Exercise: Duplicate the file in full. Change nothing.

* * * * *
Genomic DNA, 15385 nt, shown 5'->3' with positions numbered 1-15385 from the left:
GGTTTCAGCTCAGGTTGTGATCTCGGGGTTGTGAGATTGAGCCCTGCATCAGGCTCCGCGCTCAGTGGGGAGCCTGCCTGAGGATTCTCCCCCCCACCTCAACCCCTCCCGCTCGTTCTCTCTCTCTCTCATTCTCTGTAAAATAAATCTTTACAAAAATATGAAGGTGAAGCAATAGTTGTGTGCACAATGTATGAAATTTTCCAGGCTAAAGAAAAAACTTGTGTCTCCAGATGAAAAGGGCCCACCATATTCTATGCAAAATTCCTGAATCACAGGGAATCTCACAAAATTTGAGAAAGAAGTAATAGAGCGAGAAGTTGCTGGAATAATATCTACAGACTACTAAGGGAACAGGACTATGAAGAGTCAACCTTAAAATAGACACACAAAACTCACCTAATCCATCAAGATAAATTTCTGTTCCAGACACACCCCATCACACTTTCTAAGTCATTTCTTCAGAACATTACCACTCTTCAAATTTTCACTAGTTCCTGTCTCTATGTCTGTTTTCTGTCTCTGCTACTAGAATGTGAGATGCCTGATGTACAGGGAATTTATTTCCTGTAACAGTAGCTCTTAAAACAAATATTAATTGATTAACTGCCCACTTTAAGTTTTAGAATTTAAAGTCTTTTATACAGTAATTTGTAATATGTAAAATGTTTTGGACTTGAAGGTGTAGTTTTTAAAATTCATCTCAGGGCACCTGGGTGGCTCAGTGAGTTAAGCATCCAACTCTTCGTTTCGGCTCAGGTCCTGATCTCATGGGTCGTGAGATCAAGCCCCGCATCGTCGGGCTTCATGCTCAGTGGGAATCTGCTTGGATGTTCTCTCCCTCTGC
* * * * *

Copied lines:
Genomic DNA, 15385 nt, shown 5'->3' with positions numbered 1-15385 from the left:
GGTTTCAGCTCAGGTTGTGATCTCGGGGTTGTGAGATTGAGCCCTGCATCAGGCTCCGCGCTCAGTGGGGAGCCTGCCTGAGGATTCTCCCCCCCACCTCAACCCCTCCCGCTCGTTCTCTCTCTCTCTCATTCTCTGTAAAATAAATCTTTACAAAAATATGAAGGTGAAGCAATAGTTGTGTGCACAATGTATGAAATTTTCCAGGCTAAAGAAAAAACTTGTGTCTCCAGATGAAAAGGGCCCACCATATTCTATGCAAAATTCCTGAATCACAGGGAATCTCACAAAATTTGAGAAAGAAGTAATAGAGCGAGAAGTTGCTGGAATAATATCTACAGACTACTAAGGGAACAGGACTATGAAGAGTCAACCTTAAAATAGACACACAAAACTCACCTAATCCATCAAGATAAATTTCTGTTCCAGACACACCCCATCACACTTTCTAAGTCATTTCTTCAGAACATTACCACTCTTCAAATTTTCACTAGTTCCTGTCTCTATGTCTGTTTTCTGTCTCTGCTACTAGAATGTGAGATGCCTGATGTACAGGGAATTTATTTCCTGTAACAGTAGCTCTTAAAACAAATATTAATTGATTAACTGCCCACTTTAAGTTTTAGAATTTAAAGTCTTTTATACAGTAATTTGTAATATGTAAAATGTTTTGGACTTGAAGGTGTAGTTTTTAAAATTCATCTCAGGGCACCTGGGTGGCTCAGTGAGTTAAGCATCCAACTCTTCGTTTCGGCTCAGGTCCTGATCTCATGGGTCGTGAGATCAAGCCCCGCATCGTCGGGCTTCATGCTCAGTGGGAATCTGCTTGGATGTTCTCTCCCTCTGC